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In re Marriage of Gross

Court of Appeals of Colorado, Second Division

March 10, 2016

In re the Marriage of Cari Amanda Gross, n/k/a Cari Amanda Rohrich, Appellant, and Michael David Gross, Appellee

          Chaffee County District Court No. 07DR75. Honorable Charles M. Barton, Judge.

         Lewis Roca Rothgerber, LLP, Kenneth F. Rossman, IV, Denver, Colorado, for Appellant.

         Michael David Gross, Pro se.

          OPINION

         ASHBY, JUDGE.

          [¶1] In this post-dissolution of marriage child support dispute, Cari Amanda Gross, now known as Cari Amanda Rohrich (mother), appeals from the district court's order terminating the child support obligation of Michael David Gross (father) as of the date the parties had agreed that he would seek to relinquish his parental rights to permit the parties' two children to be adopted by mother's new husband. We conclude that the court erred in finding that the agreement for father to relinquish his parental rights retroactively ended his duty to support his children. We further conclude that the court erred in applying section 14-10-122(5), C.R.S. 2015, to these circumstances because no change in father's physical care for the children occurred. We reverse the district court's order and remand the case for further proceedings.

         I. Background

          [¶2] Mother's and father's marriage ended in 2008. Parenting time for their two children was allocated equally between them on an alternating weekly basis, and father was ordered to pay mother $101 in monthly child support. In 2012, mother sought and was granted permission to relocate with the children to South Dakota with her husband. Father's monthly child support obligation was thereafter increased to $288.

          [¶3] After the county child support enforcement unit moved in 2013 to again modify father's child support obligation, the parties mediated and reached an agreement that father would relinquish his parental rights and the children would be adopted by mother's husband.

          [¶4] In November 2013, father petitioned the juvenile court under section 19-5-103, C.R.S. 2015, to relinquish his parental rights.[1] His petition was granted May 22, 2014. In June 2014, he moved in the dissolution court to terminate his child support obligation as of the date the parties had agreed that he would pursue relinquishment.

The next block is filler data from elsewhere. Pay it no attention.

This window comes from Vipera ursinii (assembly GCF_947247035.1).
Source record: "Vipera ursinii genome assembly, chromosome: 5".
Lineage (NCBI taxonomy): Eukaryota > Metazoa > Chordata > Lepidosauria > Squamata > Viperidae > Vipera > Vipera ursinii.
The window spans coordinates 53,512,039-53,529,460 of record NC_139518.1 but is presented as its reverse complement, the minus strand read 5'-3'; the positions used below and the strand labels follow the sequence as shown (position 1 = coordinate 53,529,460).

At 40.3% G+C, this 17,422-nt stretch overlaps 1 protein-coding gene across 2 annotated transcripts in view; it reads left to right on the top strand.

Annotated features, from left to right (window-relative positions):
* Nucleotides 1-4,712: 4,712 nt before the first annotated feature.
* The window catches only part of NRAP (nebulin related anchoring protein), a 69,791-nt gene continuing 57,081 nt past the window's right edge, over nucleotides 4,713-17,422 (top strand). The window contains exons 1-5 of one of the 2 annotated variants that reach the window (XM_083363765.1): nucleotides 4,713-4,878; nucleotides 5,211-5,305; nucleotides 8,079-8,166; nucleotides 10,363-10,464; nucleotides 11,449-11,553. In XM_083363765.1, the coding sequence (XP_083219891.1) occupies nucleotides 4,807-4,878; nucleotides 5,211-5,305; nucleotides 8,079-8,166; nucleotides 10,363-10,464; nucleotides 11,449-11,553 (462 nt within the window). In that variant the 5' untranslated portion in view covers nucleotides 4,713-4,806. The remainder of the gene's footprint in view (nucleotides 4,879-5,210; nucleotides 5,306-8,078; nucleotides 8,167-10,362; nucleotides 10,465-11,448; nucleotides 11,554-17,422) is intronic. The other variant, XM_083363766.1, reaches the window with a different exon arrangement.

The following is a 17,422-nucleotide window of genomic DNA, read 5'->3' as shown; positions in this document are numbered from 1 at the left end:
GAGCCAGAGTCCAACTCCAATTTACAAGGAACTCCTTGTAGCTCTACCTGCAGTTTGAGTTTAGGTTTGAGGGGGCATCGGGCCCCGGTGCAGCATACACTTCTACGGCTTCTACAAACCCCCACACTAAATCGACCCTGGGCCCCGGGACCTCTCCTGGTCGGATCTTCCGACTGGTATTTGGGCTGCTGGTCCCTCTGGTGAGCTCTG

[¶5] The district court granted father's motion and terminated his child support obligation as of July 29, 2013, the date mother had indicated she would accept his proposal to relinquish his parental rights. The court relied on section 14-10-122(5) and ruled that father's parent-child relationship effectively ended, and mother took sole physical care of the children, when the parties agreed to pursue the relinquishment and adoption scenario.

         II. Contentions on Appeal

          [¶6] Mother raises primarily two arguments for reversal of the district court's order. First, she contends the court erred in finding that father was " effectively no longer a parent" as of the date he and mother agreed that he would relinquish his rights, and that as a nonparent, he had no duty to support the children from the date of the relinquishment agreement. Specifically, mother argues that father's nonparent status, and the termination of his duty of support, must be determined under section 19-5-104(5), C.R.S. 2015, of the Colorado Children's Code, which provides that the final relinquishment order divests the relinquishing parent of legal rights and obligations with respect to a child. Second, and alternatively, she contends that the district court erred in retroactively terminating father's child support payments under section 14-10-122(5) of the Uniform Dissolution of Marriage Act (UDMA).

          [¶7] To the extent the district court found that father became a nonparent at any point before the final relinquishment order was entered, we agree that the court erred in doing so. As to mother's second contention, we further conclude that the court erred by applying section 14-10-122(5) under these circumstances. Accordingly, we reverse the order and remand the case for the court to recalculate the amount of father's child support arrearages.

         III. ...


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